Britain and West Germany have expressed support for French calls for a common Western European research project in high technology areas similar to those covered by President Reagan's Strategic Defense Inititiative.
The heightened interest in the French-led Eureka project, which emerged during visits to Paris by the British and West German foreign ministers this week, appeared to reflect growing Western European concern about the technological challenge from the United States and Japan.
In a speech today to the assembly of the West European Union (WEU), which is responsible for coordinating European positions on defense and security issues, West German Foreign Minister Hans-Dietrich Genscher said Europe should create a "technological community." He called for a "coordinated" European response to SDI, the space-based missile defense system also known as "Star Wars."
"Europe must not drop to the level of subcontractor and supplier. It must unite its technological capabilities so that it can be an equal partner of the United States," said Genscher, acting WEU president.
The West German's use of the word "subcontractor" was similar to warnings already sounded by President Francois Mitterrand about a Reagan administration invitation to Western European countries to join in SDI research. The French fear that Western Europe may not benefit fully from future technological advances unless it speaks to Washington with a common voice.
An apparent shift in the previously skeptical British position toward Eureka was revealed yesterday by British Foreign Secretary Geoffrey Howe in talks with French Foreign Minister Roland Dumas. Howe was quoted by British officials as saying Britain was ready to consider participation in the French-led project.
Both West German and British officials said they did not regard the Eureka project as incompatible with participation in SDI research as proposed by the Reagan administration. Mitterrand, on the other hand, has said France will not take part in SDI in "its present form."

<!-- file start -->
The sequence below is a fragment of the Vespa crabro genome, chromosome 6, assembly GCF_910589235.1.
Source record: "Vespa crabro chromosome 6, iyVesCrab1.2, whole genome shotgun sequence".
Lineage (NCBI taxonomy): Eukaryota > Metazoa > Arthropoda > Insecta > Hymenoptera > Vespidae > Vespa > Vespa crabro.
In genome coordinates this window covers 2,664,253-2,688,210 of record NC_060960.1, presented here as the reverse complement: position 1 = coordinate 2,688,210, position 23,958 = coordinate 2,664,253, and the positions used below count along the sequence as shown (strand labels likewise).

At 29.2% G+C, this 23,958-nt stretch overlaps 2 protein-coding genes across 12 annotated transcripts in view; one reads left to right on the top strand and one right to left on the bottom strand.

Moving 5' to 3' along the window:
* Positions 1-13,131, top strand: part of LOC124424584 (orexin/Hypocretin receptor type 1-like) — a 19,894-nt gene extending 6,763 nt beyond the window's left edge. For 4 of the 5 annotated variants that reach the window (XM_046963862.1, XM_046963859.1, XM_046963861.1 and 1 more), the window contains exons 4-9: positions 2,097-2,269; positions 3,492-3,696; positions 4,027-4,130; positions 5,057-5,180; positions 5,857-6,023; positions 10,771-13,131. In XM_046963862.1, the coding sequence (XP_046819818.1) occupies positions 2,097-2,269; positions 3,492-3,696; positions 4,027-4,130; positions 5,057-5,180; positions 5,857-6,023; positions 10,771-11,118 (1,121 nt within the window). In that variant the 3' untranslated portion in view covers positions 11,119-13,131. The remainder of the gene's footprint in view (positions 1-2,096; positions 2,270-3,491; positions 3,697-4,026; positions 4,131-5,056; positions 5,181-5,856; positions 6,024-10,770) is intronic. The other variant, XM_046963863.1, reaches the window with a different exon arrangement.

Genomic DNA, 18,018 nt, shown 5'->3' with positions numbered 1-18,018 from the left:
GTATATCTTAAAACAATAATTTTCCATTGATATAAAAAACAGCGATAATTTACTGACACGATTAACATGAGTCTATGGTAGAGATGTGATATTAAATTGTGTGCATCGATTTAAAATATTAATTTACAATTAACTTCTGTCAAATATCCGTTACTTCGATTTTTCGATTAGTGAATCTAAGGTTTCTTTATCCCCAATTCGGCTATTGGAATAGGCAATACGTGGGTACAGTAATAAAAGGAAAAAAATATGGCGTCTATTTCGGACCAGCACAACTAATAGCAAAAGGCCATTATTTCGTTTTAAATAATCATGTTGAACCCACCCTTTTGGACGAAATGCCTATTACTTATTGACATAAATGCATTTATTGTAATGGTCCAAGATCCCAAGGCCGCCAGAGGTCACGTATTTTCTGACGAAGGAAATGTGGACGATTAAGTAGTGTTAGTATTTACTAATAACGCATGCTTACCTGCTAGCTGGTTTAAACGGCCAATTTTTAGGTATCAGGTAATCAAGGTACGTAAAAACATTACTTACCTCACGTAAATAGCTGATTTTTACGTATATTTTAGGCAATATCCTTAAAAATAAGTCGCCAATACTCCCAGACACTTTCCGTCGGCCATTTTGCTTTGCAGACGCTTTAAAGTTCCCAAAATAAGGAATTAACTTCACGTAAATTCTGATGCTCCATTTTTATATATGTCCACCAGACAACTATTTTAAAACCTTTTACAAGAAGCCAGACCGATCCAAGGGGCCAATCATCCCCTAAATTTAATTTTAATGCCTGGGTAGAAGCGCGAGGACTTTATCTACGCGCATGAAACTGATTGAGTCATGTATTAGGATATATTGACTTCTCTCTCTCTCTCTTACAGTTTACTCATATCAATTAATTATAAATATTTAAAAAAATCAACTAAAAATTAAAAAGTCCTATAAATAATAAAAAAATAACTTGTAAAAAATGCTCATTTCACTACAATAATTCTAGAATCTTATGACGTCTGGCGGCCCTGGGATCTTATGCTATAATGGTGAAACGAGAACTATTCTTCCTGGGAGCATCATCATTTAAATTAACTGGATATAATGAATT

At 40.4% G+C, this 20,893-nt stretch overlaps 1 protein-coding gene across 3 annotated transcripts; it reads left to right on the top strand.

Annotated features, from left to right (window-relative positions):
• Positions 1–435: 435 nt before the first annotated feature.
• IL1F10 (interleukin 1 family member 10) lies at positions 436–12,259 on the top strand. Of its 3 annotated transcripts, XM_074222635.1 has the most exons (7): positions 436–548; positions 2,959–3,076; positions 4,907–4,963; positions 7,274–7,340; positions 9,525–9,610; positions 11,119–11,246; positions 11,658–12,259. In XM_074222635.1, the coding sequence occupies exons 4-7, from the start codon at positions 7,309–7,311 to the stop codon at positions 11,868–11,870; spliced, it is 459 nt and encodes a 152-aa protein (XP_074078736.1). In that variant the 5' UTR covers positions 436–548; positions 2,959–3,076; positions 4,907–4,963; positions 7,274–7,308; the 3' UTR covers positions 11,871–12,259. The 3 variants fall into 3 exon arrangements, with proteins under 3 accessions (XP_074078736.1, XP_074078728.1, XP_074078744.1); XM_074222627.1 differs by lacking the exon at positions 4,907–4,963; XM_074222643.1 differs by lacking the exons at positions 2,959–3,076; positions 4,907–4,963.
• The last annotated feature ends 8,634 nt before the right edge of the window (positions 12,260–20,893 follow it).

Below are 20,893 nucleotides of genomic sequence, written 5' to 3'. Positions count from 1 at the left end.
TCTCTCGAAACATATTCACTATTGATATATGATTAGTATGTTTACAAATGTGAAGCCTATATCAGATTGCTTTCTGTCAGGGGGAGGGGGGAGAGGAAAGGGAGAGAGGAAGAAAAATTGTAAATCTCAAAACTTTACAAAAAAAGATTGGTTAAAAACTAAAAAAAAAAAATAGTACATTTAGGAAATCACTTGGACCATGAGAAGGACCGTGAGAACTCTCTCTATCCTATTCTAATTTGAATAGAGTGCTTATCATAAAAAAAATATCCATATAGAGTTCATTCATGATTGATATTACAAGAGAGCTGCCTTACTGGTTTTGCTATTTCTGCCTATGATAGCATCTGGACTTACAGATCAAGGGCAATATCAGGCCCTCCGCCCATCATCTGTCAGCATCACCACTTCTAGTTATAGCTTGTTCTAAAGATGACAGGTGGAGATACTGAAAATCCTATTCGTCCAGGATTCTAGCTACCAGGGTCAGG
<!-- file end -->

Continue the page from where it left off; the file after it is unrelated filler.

The Eureka program was suggested by Mitterrand last month as a way of coordinating civilian European research efforts in such areas as lasers and particle beams, high-speed computers, and artificial intelligence. It was originally criticized by British officials on the grounds that it could lead to the creation of expensive new bureaucracies, and met with only a lukewarm reception elsewhere.
The project was widely viewed in France as a means of countering the technological and political challenge posed by SDI even though French officials insisted that it was not intended to be a rival to it.
By rallying around the French proposal on the understanding that it does not exclude participation in SDI, the other Western European countries are helping to paper over differences that have strained the usually harmonious relations between Mitterrand and West German Chancellor Helmut Kohl.
Mitterrand is to meet Kohl May 28 in Bonn in preparation for a European Community summit at the end of June.
Genscher told the WEU today that other Western European countries in the organization -- Italy, Britain, Belgium, the Netherlands, and Luxembourg -- also shared the opinion that Europe should strengthen its joint technological capabilities. He said WEU members would try to coordinate their response to SDI once each nation had decided whether to participate.
Yesterday, a British aide, Lady Young, said that, while Britain wanted to respond positively to the Reagan administration's invitation, it was also seeking clarification on practical questions and would closely consult with its European partners.